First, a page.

CFP: [Poetry] Poetry and Philosophy: Rethinking the Divide (4/21/08, MMLA 11/13/08-11/16/08)

full name / name of organization: 
Jett McAlister
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Recent discussions on poetry and philosophy have tended to focus on how these two modes of
writing might “think” differently—while philosophy depends on logic, reason, or argumentation,
poetry has recourse to non-rational or trans-rational methods, affect, and musicality. But
discussions of poetry “thinking” are often reduced to the paraphrase of an argument supposedly
contained in the poem, an argument that seems to follow the rules of philosophy, traditionally
conceived. But rather than distinguishing between them, might we not consider what philosophy
can contribute to the reading of poetry, and poetry to the practice of philosophy? Rather than
trying to discover an idea embodied in a poem, we seek to understand how philosophical claims
might impact reading practice, and lessons learned through poetry might be brought to bear on
philosophical assumptions and methods.

We welcome papers examining this issue from either direction, and from both theoretical and
practical perspectives, as well as papers from any periods or nationalities. We are especially
interested in papers taking polemical positions concerning the relationship of these two modes
of thought, and how they might have impacted one another.

Topics may include, but are not limited to:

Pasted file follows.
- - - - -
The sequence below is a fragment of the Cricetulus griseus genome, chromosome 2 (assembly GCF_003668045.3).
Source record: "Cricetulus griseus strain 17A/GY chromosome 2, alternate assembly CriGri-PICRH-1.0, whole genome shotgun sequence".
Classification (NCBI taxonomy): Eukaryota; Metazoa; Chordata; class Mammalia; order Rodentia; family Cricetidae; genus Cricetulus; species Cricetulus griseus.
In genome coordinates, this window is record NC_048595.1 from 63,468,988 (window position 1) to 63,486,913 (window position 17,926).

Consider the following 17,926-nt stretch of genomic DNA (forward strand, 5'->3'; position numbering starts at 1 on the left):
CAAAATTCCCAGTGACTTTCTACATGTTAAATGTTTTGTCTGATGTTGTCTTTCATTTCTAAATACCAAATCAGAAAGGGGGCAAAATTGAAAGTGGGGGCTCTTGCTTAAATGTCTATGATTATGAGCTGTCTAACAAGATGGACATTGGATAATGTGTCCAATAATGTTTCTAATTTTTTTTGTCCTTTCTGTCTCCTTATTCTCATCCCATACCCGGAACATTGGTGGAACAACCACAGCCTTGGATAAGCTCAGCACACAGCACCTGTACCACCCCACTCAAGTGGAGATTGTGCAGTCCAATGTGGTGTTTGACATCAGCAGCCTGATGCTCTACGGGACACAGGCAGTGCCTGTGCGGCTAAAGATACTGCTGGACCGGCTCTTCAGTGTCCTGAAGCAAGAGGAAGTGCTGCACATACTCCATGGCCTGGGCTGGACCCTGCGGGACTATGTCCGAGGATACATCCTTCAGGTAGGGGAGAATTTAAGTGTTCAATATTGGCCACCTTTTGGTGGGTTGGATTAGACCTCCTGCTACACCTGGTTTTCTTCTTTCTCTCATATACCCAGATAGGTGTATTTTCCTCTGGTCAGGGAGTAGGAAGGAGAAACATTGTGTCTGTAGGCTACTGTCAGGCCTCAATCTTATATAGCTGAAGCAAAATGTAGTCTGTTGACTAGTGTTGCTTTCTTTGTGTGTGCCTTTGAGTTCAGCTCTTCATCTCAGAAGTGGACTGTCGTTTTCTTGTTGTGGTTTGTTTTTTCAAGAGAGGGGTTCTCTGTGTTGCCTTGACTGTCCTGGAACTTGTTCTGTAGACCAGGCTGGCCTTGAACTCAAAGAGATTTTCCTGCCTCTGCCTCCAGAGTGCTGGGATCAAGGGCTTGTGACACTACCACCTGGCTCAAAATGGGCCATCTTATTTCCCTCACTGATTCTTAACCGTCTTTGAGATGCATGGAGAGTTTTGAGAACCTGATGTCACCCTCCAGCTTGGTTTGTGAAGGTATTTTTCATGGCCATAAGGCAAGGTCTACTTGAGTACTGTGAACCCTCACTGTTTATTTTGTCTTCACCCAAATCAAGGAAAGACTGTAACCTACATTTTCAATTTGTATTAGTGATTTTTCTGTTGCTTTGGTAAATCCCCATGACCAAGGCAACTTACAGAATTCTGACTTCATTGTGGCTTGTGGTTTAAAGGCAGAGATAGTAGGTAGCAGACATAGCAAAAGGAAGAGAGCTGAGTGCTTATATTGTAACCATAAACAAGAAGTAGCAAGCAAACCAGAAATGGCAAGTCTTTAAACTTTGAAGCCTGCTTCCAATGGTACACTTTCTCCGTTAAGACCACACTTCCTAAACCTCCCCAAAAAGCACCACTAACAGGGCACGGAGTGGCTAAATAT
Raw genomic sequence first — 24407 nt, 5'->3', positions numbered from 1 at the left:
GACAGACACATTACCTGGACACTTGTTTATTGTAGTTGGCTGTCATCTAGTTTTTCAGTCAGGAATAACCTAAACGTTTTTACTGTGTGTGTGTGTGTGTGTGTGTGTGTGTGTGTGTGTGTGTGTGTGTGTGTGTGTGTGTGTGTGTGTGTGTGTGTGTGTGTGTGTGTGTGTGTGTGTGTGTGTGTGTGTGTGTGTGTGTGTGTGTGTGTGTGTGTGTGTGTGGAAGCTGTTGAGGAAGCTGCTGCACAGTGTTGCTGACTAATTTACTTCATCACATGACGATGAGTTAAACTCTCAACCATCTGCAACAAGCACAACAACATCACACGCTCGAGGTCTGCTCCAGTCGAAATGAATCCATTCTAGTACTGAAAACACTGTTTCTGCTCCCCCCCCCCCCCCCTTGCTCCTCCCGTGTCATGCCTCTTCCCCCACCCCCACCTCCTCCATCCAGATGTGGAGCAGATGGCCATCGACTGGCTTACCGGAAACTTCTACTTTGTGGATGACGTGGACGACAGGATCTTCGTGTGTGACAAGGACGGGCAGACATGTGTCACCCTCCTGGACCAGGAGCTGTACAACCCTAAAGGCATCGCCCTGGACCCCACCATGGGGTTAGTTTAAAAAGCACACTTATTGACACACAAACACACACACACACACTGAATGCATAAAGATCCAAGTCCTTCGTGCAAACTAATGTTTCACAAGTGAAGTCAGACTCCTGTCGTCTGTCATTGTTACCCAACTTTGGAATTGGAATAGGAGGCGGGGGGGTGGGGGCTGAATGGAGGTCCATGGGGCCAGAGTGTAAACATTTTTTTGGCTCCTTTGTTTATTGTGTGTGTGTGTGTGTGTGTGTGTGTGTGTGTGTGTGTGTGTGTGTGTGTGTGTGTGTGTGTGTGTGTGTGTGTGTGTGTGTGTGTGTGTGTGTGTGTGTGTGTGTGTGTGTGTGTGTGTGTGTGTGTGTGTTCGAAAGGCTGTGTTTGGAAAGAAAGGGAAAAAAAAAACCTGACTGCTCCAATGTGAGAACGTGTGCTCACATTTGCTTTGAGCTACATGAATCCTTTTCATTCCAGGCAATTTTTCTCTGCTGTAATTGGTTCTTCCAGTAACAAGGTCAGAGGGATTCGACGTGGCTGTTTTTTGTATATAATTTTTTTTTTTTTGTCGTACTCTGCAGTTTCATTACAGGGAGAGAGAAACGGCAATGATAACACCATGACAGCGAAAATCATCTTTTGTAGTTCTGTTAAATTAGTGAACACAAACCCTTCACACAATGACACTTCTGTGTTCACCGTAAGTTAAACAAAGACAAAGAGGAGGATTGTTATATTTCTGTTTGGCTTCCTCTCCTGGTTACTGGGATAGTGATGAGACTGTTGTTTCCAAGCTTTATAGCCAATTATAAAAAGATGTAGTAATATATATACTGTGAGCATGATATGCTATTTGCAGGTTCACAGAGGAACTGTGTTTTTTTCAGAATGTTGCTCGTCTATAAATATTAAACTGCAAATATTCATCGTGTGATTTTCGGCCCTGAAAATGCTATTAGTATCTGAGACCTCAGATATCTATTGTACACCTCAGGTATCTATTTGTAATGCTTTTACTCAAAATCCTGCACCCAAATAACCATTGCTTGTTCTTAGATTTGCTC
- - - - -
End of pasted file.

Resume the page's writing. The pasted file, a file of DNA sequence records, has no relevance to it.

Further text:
--Aesthetic categories: how poets have reconceived or refigured traditional aesthetic categories,
or how philosophers have dealt with categories possibly generated through poetry
--The critical importance of a poetry/philosophy interaction: does it matter? Has the
poetry/philosophy discussion impacted other critical approaches (historicism, cultural studies)?
--How do we philosophically engage with poems not apparently about philosophy? Or,
philosophy not apparently about poetry or poetics?
--Poetry beyond metaphysics: how can poetry engage aesthetics, ethics, or kinds of philosophy
not at home in philosophy departments?
--How does the poetry/philosophy connection allow us to think poetry’s connection to a non-
textual reality?
--Evaluative judgments of poetry: is philosophy-driven poetry somehow more valuable or
interesting? What does it mean for a poem to be interesting? Can rethinking the
poetry/philosophy connection reconfigure our notions of “concept poetry” and “artifact poetry”?

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Received on Thu Apr 03 2008 - 12:58:41 EST

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